For this essay, you will apply some of the critical reading, writing, and thinking skills you have been learning in this class to an evaluation of an argument that you will choose from recent published articles about current topics.
How to Proceed: Follow the instructions/steps below
1. Create a set of criteria based on either or both of our main texts on which to base your evaluation. In other words, make a list of the most important qualities of a strong and persuasive argument. It is very important to do this before you start the prewriting stage of your paper.
2. Go to the editorial page of a major newspaper such as the Los Angeles Times, New York Times, Wall Street Journal, Boston Globe, Chicago Tribune, or any other newspaper that serves a large, diverse population. Select one of the articles (preferably on a topic that interests you), and analyze its elements of argumentation. If you are reading letters to the editor in response to an editorial, be sure to read the original editorial (you should be able to find it in the newspaper's archives), to give context to the letter and help you understand what it's all about.
3. Review the article (and maybe some responses to it on the editorial page) and determine if it meets the criteria for a strong argument.
4. Create an introduction which describes the qualities (in general) of a strong and persuasive argument.
5. Create a thesis statement which defends the article as a strong persuasive argument, and list at least three reasons in your thesis. Alternatively, you can create a thesis which says that the argument is neither strong nor persuasive, and list three reasons for your judgment.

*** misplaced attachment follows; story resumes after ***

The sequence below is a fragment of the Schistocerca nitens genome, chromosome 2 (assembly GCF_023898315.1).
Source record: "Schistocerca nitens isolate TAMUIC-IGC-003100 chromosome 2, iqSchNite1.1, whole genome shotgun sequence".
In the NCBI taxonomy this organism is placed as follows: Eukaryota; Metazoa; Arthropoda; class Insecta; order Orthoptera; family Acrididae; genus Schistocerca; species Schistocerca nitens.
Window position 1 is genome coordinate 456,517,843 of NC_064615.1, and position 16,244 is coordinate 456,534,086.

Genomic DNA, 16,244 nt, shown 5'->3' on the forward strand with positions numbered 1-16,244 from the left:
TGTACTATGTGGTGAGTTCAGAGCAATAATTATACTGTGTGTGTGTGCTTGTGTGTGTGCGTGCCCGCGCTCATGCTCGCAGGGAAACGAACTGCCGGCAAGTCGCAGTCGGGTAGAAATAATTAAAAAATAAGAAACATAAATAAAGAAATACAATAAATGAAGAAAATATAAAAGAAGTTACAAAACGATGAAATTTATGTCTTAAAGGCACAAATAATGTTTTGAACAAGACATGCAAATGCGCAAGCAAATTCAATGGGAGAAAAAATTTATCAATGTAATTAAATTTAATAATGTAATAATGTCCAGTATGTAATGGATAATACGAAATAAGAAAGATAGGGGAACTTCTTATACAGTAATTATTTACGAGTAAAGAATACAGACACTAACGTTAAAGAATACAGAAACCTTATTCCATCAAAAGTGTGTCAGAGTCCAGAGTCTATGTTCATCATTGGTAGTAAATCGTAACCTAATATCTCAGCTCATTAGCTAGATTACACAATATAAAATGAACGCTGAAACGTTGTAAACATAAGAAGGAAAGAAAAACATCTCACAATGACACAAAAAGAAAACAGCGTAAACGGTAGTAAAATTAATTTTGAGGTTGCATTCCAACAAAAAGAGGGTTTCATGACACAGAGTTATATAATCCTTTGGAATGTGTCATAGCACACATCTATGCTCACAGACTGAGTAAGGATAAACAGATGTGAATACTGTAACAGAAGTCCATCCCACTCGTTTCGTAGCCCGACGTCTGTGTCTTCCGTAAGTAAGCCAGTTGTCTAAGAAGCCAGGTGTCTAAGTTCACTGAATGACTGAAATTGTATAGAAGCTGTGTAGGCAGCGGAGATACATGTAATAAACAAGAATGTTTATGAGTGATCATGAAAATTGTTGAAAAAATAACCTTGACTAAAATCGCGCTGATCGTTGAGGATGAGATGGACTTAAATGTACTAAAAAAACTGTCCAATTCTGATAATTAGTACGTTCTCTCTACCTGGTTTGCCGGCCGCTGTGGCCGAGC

6. The body paragraphs of your essay will be organized around each item of criteria (reason), and for support you will give the direct evidence from the articles and from our text, and you will give your judgments about how or if the article measures up to each main criteria (that you have selected) for a strong argument.
7. Your conclusion should not be a restatement of your thesis, but rather a paragraph perhaps about the value of being able to ascertain a strong argument from a weak argument—it should be about the value of using critical thinking skills in our everyday world—filled with much information which we must sort through, sometime to make important decisions (voting, for example).
MLA format and no plagiarism
Organization of the Essay~
Introduction: Some background information about the topic you are researching that the reader(s) should be aware of, and you need to end it with a strong, working thesis statement. There should Not be any documented sources in the Introduction paragraph. Documented sources should start occurring After the Introduction paragraph only. Your thesis statement has to solely come from your own voice; it can Not be documented. Since gas prices have been rising and falling so frequently, that would be an easily arguable topic to write about. In your thesis statement, you can write it this way: There should be a proposition against oil prices rising because not only is over-charging on oil prices on American consumers unfair, but over-charging can cause economic downfall...(I've added specified examples to follow there; please refer to the attachment to make sure you read all pages.
First Body Paragraph~
This paragraph needs to be about the 1st. arguing point directly taken from your currently working thesis statement which can be about rising gas prices that would cause consumer to cut down expense. This is an easily accessible topic meaning that there're already existing and current resources on the WWW for you to locate. Since your bid is high, I will have completed all the research processes for you along with an instruction-based five paragraph format. All you have left to do since the paragraphs will have already been set up in an ...
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